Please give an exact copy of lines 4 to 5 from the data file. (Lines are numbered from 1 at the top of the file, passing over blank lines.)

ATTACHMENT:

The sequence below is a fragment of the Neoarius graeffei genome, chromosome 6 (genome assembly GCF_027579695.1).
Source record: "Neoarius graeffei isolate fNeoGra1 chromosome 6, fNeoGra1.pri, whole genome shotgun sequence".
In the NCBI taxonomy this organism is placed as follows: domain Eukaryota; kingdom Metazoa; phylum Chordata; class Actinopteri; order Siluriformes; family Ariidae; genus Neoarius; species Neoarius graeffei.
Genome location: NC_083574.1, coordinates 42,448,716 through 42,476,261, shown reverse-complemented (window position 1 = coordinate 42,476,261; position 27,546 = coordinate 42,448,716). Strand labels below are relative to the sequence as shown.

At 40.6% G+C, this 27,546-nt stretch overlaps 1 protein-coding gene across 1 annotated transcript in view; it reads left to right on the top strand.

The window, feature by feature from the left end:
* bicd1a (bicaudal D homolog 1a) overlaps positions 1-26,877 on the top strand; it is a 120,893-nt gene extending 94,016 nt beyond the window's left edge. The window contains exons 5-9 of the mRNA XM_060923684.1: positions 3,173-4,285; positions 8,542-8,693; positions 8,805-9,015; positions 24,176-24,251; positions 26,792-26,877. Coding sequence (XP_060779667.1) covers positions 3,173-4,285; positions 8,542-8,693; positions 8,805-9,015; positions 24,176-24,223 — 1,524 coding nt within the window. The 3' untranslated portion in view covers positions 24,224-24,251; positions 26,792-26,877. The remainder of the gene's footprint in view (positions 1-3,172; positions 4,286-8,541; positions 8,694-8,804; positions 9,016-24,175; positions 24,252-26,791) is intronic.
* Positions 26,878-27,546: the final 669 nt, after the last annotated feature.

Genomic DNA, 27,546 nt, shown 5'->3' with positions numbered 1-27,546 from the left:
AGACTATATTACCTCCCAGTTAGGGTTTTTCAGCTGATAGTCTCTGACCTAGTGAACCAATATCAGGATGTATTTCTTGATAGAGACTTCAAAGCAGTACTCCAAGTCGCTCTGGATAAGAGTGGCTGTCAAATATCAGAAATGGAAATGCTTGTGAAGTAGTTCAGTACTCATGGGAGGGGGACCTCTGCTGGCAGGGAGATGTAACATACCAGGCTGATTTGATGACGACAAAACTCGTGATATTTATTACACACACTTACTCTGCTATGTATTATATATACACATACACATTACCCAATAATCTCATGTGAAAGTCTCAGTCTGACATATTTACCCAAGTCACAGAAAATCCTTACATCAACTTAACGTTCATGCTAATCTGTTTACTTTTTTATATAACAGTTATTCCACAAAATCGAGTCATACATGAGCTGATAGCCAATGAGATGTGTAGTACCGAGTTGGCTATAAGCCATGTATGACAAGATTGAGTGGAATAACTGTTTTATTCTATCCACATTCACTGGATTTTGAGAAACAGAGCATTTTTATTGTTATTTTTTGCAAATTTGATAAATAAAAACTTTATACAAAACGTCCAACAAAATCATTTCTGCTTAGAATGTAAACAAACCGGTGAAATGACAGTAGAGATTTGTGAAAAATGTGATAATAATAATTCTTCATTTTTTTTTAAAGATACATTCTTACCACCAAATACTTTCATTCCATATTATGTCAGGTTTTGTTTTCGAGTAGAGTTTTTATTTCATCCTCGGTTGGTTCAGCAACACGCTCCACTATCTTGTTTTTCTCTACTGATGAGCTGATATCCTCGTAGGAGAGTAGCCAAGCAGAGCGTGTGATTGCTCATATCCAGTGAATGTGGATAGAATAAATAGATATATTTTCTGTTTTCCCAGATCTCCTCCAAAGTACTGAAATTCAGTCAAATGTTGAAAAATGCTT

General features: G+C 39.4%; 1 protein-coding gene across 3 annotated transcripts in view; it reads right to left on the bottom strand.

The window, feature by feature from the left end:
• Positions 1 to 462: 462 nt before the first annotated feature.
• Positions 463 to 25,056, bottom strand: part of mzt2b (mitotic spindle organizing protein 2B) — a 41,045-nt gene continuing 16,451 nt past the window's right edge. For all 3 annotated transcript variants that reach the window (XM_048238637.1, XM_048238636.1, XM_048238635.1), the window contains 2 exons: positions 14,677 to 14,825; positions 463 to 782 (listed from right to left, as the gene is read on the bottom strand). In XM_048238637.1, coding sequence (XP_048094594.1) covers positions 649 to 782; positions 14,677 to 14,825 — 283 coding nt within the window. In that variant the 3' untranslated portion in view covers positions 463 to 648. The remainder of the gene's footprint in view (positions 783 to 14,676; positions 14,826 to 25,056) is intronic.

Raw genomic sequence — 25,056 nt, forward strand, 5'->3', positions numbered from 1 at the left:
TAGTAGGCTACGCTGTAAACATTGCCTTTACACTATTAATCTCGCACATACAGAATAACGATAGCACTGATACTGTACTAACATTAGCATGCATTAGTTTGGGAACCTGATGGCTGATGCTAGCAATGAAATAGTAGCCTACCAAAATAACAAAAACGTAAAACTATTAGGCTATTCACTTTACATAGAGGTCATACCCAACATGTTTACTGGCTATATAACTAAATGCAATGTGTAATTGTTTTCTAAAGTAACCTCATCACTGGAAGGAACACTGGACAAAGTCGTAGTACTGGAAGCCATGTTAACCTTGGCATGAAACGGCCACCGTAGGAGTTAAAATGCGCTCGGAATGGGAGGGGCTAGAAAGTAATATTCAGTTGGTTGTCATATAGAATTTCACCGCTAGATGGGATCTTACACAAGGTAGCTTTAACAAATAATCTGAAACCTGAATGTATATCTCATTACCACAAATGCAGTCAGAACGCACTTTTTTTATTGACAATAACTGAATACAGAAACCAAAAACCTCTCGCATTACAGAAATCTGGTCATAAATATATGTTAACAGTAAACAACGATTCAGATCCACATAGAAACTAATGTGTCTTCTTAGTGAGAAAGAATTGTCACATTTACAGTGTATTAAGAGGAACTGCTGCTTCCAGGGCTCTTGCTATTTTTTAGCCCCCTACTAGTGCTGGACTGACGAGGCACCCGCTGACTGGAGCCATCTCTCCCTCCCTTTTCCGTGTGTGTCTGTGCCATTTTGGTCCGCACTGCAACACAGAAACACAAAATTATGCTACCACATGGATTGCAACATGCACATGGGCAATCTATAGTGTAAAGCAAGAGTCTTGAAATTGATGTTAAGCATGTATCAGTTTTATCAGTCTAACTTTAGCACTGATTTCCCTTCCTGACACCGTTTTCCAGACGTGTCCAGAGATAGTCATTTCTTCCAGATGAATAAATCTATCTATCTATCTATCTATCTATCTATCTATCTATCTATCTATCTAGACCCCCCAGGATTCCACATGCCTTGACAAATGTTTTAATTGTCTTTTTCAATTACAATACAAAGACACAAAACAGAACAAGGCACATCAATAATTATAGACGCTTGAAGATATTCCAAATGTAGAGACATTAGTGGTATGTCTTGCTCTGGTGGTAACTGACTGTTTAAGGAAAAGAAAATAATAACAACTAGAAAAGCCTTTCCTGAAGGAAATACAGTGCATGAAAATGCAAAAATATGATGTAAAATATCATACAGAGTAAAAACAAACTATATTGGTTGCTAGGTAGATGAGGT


Genome location: NC_083574.1, coordinates 42,448,716 through 42,476,261, shown reverse-complemented (window position 1 = coordinate 42,476,261; position 27,546 = coordinate 42,448,716). Strand labels below are relative to the sequence as shown.

At 40.6% G+C, this 27,546-nt stretch overlaps 1 protein-coding gene across 1 annotated transcript in view; it reads left to right on the top strand.